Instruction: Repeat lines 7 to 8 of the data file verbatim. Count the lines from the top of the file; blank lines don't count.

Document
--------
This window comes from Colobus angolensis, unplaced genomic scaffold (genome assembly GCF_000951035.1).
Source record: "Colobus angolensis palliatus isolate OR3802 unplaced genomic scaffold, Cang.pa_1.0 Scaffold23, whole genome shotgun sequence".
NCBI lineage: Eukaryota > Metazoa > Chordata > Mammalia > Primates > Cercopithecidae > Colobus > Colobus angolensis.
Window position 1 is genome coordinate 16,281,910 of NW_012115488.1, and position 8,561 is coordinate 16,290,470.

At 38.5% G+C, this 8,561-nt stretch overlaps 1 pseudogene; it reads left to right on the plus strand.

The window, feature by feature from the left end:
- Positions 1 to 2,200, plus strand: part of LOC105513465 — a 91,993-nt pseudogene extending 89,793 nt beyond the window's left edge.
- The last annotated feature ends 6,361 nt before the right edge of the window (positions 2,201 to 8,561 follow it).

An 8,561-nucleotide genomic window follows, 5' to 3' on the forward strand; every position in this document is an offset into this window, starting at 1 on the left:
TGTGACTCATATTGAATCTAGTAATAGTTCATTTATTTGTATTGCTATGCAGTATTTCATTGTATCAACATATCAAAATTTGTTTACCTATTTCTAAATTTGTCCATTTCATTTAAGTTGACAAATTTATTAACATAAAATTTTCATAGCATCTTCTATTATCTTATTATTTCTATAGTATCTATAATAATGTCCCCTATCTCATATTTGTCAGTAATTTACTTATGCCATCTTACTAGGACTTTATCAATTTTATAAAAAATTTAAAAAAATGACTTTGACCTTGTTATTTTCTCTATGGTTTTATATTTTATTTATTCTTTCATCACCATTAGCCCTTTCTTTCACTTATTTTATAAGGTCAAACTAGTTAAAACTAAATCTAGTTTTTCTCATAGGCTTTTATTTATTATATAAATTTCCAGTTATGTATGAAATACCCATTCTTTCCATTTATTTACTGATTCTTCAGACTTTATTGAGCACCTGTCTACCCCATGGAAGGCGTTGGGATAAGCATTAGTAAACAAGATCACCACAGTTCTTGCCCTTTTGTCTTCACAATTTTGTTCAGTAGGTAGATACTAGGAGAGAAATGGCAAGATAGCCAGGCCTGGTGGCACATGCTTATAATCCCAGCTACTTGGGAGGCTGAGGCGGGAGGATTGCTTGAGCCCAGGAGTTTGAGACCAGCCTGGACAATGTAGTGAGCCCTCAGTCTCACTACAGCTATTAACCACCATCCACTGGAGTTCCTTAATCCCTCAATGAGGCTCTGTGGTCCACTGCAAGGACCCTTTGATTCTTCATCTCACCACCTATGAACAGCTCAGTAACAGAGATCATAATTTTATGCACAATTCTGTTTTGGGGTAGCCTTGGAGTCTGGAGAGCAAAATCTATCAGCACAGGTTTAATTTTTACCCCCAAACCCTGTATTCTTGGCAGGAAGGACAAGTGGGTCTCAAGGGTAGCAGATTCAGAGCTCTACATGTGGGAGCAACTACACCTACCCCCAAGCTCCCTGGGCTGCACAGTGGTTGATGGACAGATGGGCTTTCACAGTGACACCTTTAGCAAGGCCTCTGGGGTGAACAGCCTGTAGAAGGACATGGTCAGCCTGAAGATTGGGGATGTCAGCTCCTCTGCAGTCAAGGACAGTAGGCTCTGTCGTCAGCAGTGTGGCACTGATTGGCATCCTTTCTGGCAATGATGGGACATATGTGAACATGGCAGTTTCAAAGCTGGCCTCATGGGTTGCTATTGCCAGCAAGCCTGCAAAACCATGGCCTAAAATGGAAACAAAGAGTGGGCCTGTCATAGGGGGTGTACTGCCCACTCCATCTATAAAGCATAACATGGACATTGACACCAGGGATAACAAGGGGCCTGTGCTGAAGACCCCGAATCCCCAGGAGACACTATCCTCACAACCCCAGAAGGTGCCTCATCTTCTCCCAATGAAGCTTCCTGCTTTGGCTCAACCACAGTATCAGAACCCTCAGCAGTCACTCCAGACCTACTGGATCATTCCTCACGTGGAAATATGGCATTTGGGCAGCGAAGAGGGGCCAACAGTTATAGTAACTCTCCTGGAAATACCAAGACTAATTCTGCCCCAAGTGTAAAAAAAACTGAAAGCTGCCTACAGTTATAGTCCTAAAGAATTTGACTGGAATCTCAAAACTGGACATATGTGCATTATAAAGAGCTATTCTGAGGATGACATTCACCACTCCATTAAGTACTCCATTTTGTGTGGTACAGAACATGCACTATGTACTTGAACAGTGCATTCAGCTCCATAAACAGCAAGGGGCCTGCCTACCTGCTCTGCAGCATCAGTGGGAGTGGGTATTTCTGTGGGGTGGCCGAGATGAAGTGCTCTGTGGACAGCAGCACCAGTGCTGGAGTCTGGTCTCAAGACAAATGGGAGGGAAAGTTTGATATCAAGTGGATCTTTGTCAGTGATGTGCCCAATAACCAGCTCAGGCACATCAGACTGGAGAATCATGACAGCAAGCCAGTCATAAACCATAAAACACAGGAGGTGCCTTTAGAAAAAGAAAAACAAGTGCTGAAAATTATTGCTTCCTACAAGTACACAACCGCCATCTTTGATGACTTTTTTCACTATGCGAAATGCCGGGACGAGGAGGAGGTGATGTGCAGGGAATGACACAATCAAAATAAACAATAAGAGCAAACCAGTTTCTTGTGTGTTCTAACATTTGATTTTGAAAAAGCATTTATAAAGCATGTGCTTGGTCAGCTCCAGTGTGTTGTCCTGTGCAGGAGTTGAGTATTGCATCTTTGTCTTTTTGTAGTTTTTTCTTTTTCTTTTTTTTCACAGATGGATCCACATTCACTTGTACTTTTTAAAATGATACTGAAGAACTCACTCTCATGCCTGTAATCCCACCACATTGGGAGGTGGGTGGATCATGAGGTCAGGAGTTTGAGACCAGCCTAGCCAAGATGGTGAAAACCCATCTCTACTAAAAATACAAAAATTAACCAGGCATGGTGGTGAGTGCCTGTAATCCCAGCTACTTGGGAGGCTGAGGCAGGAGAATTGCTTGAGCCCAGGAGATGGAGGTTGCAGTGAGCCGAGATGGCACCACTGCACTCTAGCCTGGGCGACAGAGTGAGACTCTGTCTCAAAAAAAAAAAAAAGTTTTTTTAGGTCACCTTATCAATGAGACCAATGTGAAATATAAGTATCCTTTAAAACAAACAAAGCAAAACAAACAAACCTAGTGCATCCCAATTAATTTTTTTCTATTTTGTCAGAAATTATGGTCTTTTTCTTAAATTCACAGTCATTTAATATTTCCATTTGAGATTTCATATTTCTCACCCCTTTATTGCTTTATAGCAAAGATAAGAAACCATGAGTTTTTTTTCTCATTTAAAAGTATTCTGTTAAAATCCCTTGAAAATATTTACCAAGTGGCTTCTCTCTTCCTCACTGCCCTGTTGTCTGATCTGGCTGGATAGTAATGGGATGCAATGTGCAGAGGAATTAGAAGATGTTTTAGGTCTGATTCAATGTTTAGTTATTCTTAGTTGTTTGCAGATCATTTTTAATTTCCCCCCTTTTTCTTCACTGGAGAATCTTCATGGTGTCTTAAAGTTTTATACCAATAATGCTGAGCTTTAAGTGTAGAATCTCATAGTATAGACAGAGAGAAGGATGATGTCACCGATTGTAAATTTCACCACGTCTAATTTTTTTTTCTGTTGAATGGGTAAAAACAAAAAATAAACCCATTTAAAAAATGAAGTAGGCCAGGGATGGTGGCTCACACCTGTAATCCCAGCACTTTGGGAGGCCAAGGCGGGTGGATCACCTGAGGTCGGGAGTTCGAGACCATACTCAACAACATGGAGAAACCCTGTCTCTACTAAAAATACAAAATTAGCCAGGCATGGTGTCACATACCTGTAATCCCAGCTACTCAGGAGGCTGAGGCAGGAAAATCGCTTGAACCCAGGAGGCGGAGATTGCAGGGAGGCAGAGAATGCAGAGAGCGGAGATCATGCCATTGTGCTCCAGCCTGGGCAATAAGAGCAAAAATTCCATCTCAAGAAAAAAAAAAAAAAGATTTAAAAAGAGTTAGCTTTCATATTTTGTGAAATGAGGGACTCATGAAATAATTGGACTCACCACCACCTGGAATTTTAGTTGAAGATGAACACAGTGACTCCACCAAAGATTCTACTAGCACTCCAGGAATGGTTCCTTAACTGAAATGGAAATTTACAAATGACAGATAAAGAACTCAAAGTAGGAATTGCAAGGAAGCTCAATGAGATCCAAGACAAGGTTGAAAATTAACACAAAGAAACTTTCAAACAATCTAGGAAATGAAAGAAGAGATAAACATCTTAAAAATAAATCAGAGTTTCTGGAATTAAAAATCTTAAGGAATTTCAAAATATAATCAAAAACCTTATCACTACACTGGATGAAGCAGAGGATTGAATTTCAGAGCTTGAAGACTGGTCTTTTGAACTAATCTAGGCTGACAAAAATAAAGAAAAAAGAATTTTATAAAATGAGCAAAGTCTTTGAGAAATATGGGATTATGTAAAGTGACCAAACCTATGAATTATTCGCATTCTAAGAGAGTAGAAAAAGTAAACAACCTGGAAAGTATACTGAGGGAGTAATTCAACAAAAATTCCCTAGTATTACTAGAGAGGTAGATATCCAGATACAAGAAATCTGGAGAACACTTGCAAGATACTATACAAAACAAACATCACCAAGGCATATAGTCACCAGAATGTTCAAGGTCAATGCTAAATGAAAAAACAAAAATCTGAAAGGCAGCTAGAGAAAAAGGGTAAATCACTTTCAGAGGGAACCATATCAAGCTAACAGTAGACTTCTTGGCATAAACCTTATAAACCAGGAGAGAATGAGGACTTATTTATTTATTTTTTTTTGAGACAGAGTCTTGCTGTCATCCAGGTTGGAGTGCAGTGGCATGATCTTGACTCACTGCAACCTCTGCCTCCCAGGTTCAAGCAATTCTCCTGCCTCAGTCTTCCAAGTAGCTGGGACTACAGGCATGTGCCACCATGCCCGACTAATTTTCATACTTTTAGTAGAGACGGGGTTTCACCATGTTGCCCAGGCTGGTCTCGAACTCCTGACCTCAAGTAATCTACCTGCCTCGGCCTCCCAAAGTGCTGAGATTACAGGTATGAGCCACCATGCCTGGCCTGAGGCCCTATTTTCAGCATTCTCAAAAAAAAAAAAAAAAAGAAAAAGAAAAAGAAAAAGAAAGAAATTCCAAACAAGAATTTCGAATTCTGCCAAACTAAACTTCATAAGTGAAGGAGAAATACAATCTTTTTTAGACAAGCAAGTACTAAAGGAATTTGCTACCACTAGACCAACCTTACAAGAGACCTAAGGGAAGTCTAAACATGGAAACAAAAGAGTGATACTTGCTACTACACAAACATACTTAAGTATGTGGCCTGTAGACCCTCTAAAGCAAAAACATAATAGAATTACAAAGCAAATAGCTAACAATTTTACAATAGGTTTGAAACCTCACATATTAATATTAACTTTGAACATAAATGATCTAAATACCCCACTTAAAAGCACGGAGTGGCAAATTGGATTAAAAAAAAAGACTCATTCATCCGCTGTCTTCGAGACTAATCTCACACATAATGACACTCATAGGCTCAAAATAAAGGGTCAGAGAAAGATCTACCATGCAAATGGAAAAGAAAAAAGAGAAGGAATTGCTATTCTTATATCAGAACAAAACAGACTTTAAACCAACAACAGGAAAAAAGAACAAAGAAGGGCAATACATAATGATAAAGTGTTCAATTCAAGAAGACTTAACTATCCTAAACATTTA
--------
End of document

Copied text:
- Positions 1 to 2,200, plus strand: part of LOC105513465 — a 91,993-nt pseudogene extending 89,793 nt beyond the window's left edge.
- The last annotated feature ends 6,361 nt before the right edge of the window (positions 2,201 to 8,561 follow it).